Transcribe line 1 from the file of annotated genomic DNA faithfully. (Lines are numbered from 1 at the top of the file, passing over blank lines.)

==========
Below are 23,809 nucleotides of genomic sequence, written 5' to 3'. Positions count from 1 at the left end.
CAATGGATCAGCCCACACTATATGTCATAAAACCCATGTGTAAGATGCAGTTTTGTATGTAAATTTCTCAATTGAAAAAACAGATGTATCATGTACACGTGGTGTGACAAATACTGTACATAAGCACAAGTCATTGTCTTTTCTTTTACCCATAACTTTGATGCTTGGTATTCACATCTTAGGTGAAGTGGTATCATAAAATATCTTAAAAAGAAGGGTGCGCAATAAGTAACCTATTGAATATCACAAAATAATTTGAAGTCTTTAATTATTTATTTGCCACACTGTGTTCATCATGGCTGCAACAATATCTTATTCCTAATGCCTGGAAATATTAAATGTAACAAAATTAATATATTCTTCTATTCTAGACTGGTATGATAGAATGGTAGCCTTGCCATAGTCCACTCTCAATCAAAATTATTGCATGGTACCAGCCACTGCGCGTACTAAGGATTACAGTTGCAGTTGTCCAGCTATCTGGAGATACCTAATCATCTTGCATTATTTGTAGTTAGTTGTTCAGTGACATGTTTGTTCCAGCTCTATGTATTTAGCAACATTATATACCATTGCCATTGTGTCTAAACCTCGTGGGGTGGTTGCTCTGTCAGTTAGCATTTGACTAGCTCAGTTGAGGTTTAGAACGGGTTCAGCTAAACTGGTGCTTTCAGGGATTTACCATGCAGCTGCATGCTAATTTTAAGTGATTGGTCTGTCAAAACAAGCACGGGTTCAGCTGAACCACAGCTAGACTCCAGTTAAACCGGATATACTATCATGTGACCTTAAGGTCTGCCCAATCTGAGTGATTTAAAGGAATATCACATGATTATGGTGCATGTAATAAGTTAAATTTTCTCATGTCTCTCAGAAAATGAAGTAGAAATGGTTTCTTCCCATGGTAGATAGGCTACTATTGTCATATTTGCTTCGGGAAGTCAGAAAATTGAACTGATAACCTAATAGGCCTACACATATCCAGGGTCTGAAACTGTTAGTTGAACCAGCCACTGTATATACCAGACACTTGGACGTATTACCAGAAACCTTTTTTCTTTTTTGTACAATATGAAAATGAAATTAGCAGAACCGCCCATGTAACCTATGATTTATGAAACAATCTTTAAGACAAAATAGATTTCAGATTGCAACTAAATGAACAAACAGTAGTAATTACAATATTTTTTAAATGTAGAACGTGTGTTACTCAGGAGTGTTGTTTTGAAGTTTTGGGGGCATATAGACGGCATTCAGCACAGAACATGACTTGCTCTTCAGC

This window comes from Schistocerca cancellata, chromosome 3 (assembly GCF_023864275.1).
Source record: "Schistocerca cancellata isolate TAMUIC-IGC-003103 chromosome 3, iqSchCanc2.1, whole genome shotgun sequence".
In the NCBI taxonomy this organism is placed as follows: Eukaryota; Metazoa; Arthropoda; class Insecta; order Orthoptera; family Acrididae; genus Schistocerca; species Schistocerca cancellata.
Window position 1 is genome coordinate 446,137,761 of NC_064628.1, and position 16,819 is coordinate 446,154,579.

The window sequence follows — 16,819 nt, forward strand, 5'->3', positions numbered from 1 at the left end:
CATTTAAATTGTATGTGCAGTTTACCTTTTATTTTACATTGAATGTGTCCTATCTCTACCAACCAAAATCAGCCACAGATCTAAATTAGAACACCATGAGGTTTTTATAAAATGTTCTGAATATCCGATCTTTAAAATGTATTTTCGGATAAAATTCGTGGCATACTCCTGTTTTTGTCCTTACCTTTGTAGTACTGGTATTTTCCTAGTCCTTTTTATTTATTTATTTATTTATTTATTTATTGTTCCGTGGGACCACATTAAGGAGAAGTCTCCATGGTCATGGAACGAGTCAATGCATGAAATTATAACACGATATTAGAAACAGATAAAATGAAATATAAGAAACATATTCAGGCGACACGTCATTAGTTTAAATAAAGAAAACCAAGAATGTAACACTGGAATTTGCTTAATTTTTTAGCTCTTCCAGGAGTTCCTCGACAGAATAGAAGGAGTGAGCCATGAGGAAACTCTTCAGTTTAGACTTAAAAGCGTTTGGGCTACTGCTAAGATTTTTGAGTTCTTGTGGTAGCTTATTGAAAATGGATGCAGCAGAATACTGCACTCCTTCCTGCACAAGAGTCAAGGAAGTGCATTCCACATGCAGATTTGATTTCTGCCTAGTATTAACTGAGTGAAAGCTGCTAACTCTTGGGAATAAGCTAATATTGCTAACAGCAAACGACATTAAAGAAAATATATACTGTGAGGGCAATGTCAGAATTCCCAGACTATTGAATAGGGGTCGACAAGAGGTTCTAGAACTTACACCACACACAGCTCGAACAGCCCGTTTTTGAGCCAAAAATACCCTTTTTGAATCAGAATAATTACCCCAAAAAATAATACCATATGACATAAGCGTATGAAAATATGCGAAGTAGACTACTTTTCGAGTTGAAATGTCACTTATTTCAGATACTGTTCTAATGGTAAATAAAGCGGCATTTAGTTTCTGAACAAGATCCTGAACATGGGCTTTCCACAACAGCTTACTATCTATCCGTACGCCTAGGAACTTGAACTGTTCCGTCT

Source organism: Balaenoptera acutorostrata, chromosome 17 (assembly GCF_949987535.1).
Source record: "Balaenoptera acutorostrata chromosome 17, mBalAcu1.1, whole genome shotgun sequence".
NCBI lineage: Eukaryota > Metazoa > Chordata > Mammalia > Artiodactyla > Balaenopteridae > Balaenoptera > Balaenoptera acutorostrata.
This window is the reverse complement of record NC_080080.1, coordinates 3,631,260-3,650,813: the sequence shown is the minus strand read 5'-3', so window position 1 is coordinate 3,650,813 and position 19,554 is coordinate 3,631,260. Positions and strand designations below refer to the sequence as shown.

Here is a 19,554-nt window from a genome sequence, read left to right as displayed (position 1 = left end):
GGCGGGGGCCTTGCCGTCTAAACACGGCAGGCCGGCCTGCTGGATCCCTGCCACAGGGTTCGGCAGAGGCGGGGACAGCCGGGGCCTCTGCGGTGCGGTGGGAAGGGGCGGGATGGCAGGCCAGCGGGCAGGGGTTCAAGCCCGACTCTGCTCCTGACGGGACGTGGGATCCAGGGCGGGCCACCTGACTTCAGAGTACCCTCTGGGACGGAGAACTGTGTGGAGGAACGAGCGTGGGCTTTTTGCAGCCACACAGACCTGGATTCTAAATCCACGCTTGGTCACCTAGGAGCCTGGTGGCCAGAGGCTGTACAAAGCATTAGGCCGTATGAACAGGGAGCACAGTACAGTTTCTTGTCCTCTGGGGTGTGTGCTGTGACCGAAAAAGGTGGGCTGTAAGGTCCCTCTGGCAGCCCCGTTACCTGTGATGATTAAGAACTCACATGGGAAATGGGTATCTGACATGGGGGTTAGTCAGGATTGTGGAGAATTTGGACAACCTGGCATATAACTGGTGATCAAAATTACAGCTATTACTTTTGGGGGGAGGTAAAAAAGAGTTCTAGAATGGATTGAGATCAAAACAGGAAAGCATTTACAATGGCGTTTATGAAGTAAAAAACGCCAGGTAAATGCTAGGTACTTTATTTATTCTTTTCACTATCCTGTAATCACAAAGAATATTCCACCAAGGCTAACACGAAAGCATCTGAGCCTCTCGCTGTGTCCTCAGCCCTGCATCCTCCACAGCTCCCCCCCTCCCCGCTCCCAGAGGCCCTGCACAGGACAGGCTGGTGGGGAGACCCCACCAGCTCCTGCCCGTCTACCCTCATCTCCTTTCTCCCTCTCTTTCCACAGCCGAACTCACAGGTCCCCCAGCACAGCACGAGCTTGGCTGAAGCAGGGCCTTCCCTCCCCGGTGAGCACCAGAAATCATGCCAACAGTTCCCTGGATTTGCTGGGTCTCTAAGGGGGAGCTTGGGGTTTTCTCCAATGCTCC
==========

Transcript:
Below are 23,809 nucleotides of genomic sequence, written 5' to 3'. Positions count from 1 at the left end.